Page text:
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Re: question relating SVN file/directory merges and tree conflicts

From: Stefan Sperling <stsp_at_elego.de>
Date: Tue, 21 Jul 2009 17:11:09 +0100

On Tue, Jul 21, 2009 at 08:17:59AM -0500, Rastetter, Martin wrote:
> Hi Subversion Adepts,
> In some situations we're at a loss to figure out ourselves how to perform merges between the trunk (or codelines) to branches.
> Even after reading following sources thoroughly :-)
> http://svnbook.red-bean.com/nightly/en/svn.branchmerge.summary.html
> and your explanations about merging structural changes http://www.nabble.com/resolving-tree-conflicts-td24459864.html
> Consider a tiny trunk like this: (svn version 1.6.3)
> svnadmin create /tmp/repo
> svn co file:///tmp/repo repo
> cd repo; svn mkdir branches tags trunk/foo --parents
> cd trunk/foo; echo "main source file" > hallo.c ; echo "main config file" > config ; echo "main doc file" > readme ; svn add *
> cd ../.. ; svn ci -m "mainline + basic structure"
> cd ..
> Then a feature branch of it:
> svn copy file:///tmp/repo/trunk file:///tmp/repo/branches/b1m -m "first branch from mainline"
> svn co file:///tmp/repo/branches/b1m feat ; cd feat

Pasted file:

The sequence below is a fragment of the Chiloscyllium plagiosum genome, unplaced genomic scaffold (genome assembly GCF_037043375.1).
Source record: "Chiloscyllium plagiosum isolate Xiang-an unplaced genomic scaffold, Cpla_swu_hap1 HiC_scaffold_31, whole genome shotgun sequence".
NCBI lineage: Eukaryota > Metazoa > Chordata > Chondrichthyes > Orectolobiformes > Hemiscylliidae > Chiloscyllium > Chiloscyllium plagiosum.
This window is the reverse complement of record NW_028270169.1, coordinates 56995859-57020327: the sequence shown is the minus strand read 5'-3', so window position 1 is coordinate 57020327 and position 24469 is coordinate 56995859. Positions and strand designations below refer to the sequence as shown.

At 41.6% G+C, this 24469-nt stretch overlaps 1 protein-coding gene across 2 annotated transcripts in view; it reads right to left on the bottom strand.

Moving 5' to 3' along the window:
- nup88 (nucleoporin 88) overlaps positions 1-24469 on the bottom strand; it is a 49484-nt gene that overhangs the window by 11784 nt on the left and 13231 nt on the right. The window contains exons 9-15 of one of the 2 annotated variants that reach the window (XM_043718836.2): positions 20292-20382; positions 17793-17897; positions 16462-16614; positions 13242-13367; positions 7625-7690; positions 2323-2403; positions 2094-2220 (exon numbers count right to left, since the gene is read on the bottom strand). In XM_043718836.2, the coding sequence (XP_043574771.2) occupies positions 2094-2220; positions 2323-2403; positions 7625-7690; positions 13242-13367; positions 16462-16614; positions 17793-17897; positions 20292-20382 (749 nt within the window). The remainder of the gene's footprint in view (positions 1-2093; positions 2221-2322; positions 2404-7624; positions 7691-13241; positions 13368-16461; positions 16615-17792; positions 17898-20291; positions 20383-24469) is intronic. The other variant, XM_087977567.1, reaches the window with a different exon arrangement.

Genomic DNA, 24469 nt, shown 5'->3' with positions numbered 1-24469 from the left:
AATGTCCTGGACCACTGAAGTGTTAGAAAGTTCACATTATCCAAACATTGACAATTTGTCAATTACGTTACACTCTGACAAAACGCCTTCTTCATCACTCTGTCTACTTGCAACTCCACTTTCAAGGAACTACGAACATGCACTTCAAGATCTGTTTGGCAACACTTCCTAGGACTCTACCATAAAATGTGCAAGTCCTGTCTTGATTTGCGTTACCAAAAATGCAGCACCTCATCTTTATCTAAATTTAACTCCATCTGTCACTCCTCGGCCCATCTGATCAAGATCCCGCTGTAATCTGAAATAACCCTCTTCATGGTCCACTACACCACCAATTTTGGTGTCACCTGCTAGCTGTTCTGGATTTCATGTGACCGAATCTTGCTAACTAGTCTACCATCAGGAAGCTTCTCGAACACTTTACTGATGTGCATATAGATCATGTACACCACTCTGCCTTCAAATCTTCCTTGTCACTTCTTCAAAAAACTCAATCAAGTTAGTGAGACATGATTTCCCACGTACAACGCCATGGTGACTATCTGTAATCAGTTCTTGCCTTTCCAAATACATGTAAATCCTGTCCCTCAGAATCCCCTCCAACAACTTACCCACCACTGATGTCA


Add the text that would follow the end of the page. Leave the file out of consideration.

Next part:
> Now do some reorganisation, refactoring, implementations or modifications of such a kind:
> svn mkdir src doc conf
> svn mv foo/hallo.c src ; echo "new features added" >> src/hallo.c
> svn mv foo/config conf/feature.conf ; echo "feature config replaces main config" > conf/feature.conf
> svn mv foo/readme doc/readme.txt ; echo "additional options" >> doc/readme.txt
> svn rm foo
> svn ci -m "features now developed in branch b1m"
> Q1 : despite the files below foo have been marked deleted, they'd been again marked as deleted by "svn rm foo" command

Apparently Subversion does not check whether an item has already been
deleted when recursively deleting a directory which contains the item.
It schedules the item already scheduled for deletion for deletion again,
overwriting working copy meta data with the same value that was already
there in the process, and then notifies you about the redundant deletion